Memory Lanes … the beginning – Book Review

First published March 2017.

Memory Lanes …. the beginning – Book Review by Nigel Raeburn.

Peter Robinson has published the third and final book in his ‘Memory Lanes’ series – this one covering the years 1961 (when it began) to 1965 of the Motoring News Rally Championship.  The other two books cover 1966 to 1969 (‘…. the early years’) and 1970 to 1973 (‘…. revisited’) respectively.

This latest book runs to 581 pages with hundreds of black and white photos – so it’s a hefty book!  The majority of the text is made up of multi-page reports on each rally run in this period, with summaries of Entry Lists, Results and sometimes route cards and the like.  There are also Appendices and other additions written by Stuart Gray, Don Barrow (in the piece on Ford Anglias) and others, including a resume of when rallying was discussed in Parliament.  Do you remember the ‘Marples must go’ campaign against Ernest Marples when he was a controversial Transport Minister?  Well, as rallyists, we should be thankful to Mr Marples as it was he who allowed road rallying to continue when its very future was threatened in 1961.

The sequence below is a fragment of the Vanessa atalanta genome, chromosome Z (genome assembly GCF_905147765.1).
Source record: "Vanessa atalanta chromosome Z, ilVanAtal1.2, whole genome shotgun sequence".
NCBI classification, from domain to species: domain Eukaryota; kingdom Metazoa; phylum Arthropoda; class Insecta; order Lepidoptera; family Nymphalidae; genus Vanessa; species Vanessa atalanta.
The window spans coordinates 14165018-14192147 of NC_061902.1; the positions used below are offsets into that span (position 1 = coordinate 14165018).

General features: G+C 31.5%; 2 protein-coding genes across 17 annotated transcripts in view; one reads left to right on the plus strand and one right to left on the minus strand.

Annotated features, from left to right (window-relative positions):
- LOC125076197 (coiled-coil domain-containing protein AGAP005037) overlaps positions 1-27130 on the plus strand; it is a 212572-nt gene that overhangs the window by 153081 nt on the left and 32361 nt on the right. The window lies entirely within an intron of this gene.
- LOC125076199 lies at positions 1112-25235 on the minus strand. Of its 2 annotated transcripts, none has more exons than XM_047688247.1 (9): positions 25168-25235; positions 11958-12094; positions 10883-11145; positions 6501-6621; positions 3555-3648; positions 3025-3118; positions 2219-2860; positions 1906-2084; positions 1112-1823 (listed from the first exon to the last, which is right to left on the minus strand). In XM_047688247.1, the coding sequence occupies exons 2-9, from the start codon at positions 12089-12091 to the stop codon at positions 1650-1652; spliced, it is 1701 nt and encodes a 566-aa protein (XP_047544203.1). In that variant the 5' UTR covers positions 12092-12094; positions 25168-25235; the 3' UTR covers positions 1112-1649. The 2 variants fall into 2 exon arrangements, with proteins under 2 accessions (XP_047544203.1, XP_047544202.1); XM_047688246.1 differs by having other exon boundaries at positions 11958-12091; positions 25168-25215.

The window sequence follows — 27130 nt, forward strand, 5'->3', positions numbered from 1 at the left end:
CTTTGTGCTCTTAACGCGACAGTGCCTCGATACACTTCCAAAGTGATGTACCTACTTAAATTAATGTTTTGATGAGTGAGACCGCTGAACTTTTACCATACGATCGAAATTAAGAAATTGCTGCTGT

It’s interesting to observe how some of the very top works rally drivers took part, and won, in the early years of the MN Championship – even though these were rallies nearly 100% on the public roads.  Winners included Pat Moss, Peter Procter, Vic Elford (who also won one round as a navigator), David Seigle-Morris, Tony Fall, John Sprinzel and Brian Culcheth.  Similarly many top co-drivers started out as navigators on MN events.  Although Anglias, Cortinas and Minis might be the commonest cars in this period, other much rarer makes also did well – such as Sprites, DKW and SAAB.  In 1961 sports cars were still quite popular but by 1965 it was mostly saloons – possibly as rougher roads were used as the years went by.

The very first MN event, the Yorkshire in 1961, seems to have been very advanced for its day with a results system using public phone boxes near almost every control, keeping in touch with the rally HQ, at a hotel in Ilkley which had extra phone lines installed especially.  A tape recorder was used to record the phone conversations as the times were phoned in.  Little snippets of information like this crop up throughout the book, helping to re-create those early days of the sport.

Peter Robinson has again excelled in researching and documenting all this information from so long ago.  The book is available from www.photohistoric.com or www.donbarrow.co.uk .

 

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